Employers seeking to successfully navigate their way through 2012 are in for some significant changes in the employment law landscape. Compelled by these uncertain economic times, the California Legislature has enacted a myriad of laws ensuring the payment of wages, insulating most employment applicants from the impact of a negative credit score, and imposing stiff penalties on employers that willfully misclassify their employees as independent contractors. The following is a brief summary of the changes you can expect for 2012:
Important Amendments to the Fair Employment and Housing Act
- FEHA has been amended to include “genetic information” as a new protected category. Also, the Legislature has changed the definition of “sex” to include “gender identity” and “gender expression.” Employers must learn what these terms mean and how these changes will affect the way they write and implement their employment policies.
- Employers with at least 5 employees must now maintain health insurance coverage for employees on Pregnancy Disability Leave. Companies need to know how this will affect their bottom line, and how this amendment affects health care coverage for those employers covered by the Family Medical Leave Act and the California Family Rights Act.
The Wage Theft Prevention Act of 2012
- The Labor Code has been amended to require employers to provide written notice to individuals at the time of hire about: their rates of pay, how they are paid (i.e., salary, commission, piece rate, etc.), assigned pay days, the company’s workers’ compensation insurance carrier, its fictitious business names and contact information.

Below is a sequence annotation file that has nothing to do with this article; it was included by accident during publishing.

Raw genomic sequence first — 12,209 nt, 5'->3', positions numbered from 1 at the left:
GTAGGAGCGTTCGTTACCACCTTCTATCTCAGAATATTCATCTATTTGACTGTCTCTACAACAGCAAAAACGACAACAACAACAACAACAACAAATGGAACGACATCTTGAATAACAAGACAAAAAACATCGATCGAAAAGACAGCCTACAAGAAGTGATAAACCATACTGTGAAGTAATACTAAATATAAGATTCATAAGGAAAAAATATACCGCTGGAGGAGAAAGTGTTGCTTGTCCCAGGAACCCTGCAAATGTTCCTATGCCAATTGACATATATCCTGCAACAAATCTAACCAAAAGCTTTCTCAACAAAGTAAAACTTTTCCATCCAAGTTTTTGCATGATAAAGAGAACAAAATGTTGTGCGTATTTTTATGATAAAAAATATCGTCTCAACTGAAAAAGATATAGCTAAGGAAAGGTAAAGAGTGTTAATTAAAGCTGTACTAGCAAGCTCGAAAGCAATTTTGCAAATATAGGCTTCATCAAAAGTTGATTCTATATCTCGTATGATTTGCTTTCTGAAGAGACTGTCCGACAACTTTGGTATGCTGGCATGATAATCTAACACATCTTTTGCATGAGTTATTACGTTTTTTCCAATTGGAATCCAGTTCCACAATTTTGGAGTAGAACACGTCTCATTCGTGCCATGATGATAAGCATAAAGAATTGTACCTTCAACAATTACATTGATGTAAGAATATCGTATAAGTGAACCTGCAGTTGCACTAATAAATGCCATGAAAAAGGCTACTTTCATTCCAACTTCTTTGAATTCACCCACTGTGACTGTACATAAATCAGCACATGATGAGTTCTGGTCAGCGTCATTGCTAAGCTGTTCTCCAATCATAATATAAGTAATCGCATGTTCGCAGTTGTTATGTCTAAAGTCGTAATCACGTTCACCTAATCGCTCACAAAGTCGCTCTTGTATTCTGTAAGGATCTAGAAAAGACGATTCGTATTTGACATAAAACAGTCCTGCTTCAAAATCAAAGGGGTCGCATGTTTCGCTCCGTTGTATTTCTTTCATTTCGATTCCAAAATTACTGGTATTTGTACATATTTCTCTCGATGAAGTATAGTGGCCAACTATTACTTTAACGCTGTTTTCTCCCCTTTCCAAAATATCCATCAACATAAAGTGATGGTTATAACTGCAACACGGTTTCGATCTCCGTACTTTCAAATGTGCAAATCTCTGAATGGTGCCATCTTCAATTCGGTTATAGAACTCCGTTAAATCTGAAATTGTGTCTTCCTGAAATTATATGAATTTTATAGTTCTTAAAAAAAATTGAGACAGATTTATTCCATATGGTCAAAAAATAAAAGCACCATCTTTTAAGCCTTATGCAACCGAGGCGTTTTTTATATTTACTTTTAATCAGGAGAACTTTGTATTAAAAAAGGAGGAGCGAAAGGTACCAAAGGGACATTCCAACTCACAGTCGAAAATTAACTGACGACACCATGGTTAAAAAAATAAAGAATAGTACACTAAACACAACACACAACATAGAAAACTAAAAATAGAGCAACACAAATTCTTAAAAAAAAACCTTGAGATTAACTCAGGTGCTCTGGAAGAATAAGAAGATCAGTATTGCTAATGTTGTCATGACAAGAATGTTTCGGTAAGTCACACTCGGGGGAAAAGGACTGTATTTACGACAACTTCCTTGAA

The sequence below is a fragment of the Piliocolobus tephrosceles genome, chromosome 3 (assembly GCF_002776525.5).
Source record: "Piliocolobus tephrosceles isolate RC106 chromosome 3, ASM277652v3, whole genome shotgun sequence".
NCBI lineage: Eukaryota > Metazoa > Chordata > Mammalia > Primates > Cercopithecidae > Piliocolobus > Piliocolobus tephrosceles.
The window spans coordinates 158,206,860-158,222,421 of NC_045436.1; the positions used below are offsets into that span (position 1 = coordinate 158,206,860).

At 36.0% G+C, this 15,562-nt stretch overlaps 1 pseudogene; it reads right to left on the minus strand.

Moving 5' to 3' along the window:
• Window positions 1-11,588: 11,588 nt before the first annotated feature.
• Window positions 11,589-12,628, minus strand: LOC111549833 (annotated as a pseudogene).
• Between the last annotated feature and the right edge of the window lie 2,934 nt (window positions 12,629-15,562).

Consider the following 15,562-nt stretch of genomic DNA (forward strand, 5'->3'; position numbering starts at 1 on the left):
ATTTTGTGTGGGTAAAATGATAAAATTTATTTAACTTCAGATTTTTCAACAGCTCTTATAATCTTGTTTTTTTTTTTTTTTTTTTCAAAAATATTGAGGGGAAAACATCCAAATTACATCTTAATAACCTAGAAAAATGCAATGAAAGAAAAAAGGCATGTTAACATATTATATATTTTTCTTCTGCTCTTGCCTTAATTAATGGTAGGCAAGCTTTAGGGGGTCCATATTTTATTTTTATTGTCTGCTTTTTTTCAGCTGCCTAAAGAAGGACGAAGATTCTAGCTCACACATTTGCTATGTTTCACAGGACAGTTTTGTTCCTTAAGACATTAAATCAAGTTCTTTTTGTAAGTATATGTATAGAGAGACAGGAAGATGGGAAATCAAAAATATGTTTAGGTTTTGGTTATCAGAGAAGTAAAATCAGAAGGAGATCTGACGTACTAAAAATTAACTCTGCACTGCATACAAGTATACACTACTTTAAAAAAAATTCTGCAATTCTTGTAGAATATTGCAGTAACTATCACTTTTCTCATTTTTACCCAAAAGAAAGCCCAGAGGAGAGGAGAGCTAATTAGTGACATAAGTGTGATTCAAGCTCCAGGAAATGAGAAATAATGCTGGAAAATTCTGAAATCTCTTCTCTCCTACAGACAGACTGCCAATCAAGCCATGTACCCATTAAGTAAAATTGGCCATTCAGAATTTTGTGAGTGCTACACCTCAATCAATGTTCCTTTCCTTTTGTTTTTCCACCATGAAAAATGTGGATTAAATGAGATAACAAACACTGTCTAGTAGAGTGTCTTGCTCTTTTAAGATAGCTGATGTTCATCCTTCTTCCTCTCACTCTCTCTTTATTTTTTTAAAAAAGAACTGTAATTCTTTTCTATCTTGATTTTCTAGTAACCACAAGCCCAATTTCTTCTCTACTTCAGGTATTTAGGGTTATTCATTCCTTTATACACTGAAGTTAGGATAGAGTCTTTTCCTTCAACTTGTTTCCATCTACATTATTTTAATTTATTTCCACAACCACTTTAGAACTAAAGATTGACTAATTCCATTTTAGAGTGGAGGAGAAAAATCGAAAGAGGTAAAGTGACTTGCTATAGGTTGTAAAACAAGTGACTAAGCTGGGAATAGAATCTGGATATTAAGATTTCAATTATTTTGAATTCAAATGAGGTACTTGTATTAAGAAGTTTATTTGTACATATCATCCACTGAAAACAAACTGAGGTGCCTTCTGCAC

- Employers are now subject to new retention requirements for payroll records.
- Employers must now put employee commission agreements in writing, and ensure these contracts contain specific terms.
Changes to the California Consumers Reporting Agencies Act Limiting Employer Access to Credit Reports
- The California Consumers Reporting Agencies Act has been amended to limit an employer’s access to an applicant’s or employee’s credit report unless he or she meets certain criteria. Companies need to determine if they are legally entitled to this information and the steps they must take to legally acquire it.
Cracks Downs on Willful Employee Misclassification
- Employers must know when it is permissible to classify an individual as an independent contractor, and the factors that the state agencies enforcing these laws take into consideration in making that determination.
- Employers are now subject to new penalties for willful misclassification, and third parties can also be held liable for advising a company to take this course of action.
Because of the numerous changes in California employment law for the upcoming year, employers are advised to consult with experienced employment counsel before revising or implementing their employment policies for the New Year.